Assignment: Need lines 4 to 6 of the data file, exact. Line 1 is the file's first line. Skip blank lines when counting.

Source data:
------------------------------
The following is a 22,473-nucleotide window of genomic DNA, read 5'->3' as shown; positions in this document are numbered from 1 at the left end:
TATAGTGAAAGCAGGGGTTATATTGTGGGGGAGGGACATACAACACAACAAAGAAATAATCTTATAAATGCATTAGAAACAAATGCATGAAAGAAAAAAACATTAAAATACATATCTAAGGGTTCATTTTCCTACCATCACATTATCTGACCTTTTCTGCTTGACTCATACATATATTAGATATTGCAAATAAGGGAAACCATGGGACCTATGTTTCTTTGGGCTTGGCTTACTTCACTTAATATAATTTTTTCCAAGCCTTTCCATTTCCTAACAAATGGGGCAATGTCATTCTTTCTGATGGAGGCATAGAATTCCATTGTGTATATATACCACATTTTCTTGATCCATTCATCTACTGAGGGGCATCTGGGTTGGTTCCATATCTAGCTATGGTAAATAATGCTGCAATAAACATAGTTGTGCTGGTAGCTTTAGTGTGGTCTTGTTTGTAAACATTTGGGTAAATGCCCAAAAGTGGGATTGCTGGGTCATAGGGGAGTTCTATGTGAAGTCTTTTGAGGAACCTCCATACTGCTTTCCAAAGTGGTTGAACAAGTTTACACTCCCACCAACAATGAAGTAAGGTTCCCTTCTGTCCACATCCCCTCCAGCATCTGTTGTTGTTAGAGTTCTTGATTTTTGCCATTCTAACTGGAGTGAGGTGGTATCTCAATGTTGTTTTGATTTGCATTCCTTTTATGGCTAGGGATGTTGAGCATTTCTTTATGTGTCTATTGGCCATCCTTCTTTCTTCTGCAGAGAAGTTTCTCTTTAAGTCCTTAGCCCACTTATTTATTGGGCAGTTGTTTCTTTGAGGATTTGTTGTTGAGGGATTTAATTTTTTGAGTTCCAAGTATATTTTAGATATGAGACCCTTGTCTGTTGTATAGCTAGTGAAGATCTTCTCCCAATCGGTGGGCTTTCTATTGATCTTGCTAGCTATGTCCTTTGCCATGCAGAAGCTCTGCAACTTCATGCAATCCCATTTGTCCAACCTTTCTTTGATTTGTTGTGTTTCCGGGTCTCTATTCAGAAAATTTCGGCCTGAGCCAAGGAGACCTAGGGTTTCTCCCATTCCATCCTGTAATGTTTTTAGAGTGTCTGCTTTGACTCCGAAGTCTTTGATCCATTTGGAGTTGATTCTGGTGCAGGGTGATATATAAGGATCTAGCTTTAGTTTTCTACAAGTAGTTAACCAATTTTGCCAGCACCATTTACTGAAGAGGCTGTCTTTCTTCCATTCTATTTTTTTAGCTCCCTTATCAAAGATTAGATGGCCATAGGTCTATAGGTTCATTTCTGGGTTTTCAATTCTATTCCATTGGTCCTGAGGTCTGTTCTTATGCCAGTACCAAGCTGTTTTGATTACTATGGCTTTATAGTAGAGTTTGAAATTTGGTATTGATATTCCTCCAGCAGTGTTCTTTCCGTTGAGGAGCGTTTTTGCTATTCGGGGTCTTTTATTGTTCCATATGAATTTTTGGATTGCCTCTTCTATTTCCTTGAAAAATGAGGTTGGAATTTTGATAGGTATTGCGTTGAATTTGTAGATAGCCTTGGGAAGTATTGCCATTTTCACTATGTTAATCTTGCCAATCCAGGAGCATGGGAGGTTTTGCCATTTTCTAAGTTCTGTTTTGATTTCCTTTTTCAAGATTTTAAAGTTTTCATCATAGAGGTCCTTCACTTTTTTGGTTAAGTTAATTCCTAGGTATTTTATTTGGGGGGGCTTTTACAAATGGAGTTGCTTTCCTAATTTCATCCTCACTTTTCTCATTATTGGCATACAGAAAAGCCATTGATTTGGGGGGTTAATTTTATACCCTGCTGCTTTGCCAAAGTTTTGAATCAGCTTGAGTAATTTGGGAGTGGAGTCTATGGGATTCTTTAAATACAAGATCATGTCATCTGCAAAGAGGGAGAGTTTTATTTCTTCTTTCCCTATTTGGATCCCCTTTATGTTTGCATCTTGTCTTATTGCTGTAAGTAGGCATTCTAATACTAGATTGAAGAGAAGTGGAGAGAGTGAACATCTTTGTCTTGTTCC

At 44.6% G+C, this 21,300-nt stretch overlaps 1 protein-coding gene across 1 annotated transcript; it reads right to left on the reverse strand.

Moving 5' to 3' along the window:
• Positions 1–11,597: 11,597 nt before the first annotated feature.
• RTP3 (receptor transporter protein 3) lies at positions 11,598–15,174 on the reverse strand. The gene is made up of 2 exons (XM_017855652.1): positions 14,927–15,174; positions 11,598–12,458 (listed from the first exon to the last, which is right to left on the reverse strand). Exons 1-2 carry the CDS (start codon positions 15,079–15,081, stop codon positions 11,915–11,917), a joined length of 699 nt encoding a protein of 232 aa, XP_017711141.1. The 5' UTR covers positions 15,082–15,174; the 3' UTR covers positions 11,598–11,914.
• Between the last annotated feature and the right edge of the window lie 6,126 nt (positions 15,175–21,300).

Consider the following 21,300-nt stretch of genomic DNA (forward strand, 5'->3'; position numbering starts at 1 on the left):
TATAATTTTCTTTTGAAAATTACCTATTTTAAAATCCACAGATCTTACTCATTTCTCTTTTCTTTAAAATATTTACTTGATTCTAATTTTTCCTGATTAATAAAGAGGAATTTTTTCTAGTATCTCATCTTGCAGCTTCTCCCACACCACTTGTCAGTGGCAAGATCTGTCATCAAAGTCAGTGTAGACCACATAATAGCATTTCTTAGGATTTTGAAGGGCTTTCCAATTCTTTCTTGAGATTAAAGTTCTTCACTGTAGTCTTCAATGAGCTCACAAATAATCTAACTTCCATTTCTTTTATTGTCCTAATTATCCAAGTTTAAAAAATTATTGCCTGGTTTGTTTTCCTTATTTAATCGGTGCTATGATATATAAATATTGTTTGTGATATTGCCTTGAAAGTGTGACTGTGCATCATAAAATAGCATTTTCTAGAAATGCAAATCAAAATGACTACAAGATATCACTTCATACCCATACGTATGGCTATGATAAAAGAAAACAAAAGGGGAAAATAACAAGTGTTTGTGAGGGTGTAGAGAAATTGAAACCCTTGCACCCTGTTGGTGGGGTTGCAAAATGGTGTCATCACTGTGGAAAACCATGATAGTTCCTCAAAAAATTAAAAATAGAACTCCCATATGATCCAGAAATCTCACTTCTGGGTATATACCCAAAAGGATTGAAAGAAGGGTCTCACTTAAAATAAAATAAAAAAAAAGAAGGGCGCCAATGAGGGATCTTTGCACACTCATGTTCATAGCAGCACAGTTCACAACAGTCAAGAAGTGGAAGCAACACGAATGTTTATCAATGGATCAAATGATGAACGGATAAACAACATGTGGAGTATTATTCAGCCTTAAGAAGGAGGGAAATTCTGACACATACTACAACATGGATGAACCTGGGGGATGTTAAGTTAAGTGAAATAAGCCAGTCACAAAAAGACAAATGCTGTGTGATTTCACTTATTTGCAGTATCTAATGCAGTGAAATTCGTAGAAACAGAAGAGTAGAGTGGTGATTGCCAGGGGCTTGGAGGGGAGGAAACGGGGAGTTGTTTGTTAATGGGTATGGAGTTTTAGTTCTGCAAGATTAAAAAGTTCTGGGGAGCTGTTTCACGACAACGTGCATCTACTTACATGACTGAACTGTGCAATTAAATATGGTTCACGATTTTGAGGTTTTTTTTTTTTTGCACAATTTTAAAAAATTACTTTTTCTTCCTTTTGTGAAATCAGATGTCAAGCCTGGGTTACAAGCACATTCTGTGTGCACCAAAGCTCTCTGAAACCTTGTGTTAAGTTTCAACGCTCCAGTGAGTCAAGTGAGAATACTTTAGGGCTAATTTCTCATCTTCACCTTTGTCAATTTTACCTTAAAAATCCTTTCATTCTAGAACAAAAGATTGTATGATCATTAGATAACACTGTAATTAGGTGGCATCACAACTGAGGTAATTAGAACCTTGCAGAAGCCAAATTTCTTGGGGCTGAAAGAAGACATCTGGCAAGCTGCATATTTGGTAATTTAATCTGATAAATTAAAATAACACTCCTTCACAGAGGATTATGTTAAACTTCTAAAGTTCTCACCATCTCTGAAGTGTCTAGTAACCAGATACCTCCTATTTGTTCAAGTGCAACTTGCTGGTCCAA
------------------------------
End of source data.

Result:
Moving 5' to 3' along the window:
• Positions 1–11,597: 11,597 nt before the first annotated feature.
• RTP3 (receptor transporter protein 3) lies at positions 11,598–15,174 on the reverse strand. The gene is made up of 2 exons (XM_017855652.1): positions 14,927–15,174; positions 11,598–12,458 (listed from the first exon to the last, which is right to left on the reverse strand). Exons 1-2 carry the CDS (start codon positions 15,079–15,081, stop codon positions 11,915–11,917), a joined length of 699 nt encoding a protein of 232 aa, XP_017711141.1. The 5' UTR covers positions 15,082–15,174; the 3' UTR covers positions 11,598–11,914.